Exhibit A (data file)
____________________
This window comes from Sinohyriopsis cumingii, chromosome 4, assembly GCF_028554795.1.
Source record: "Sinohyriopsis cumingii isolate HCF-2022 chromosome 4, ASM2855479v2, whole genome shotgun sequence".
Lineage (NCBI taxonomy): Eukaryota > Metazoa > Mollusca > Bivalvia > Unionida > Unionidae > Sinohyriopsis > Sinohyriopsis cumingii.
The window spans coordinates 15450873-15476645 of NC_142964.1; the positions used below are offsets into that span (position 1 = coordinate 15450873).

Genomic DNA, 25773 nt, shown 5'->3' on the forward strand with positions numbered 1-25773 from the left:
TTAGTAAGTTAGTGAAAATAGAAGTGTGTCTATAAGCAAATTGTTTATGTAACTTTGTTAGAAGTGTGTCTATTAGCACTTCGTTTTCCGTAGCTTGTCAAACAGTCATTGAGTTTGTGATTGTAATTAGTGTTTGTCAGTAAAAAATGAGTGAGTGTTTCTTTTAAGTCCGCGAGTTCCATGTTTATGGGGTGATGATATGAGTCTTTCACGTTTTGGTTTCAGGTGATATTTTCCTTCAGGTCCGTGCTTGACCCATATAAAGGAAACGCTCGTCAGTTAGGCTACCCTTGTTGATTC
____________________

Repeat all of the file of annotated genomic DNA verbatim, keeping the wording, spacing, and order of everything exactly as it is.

This window comes from Sinohyriopsis cumingii, chromosome 4, assembly GCF_028554795.1.
Source record: "Sinohyriopsis cumingii isolate HCF-2022 chromosome 4, ASM2855479v2, whole genome shotgun sequence".
Lineage (NCBI taxonomy): Eukaryota > Metazoa > Mollusca > Bivalvia > Unionida > Unionidae > Sinohyriopsis > Sinohyriopsis cumingii.
The window spans coordinates 15450873-15476645 of NC_142964.1; the positions used below are offsets into that span (position 1 = coordinate 15450873).

Genomic DNA, 25773 nt, shown 5'->3' on the forward strand with positions numbered 1-25773 from the left:
TTAGTAAGTTAGTGAAAATAGAAGTGTGTCTATAAGCAAATTGTTTATGTAACTTTGTTAGAAGTGTGTCTATTAGCACTTCGTTTTCCGTAGCTTGTCAAACAGTCATTGAGTTTGTGATTGTAATTAGTGTTTGTCAGTAAAAAATGAGTGAGTGTTTCTTTTAAGTCCGCGAGTTCCATGTTTATGGGGTGATGATATGAGTCTTTCACGTTTTGGTTTCAGGTGATATTTTCCTTCAGGTCCGTGCTTGACCCATATAAAGGAAACGCTCGTCAGTTAGGCTACCCTTGTTGATTC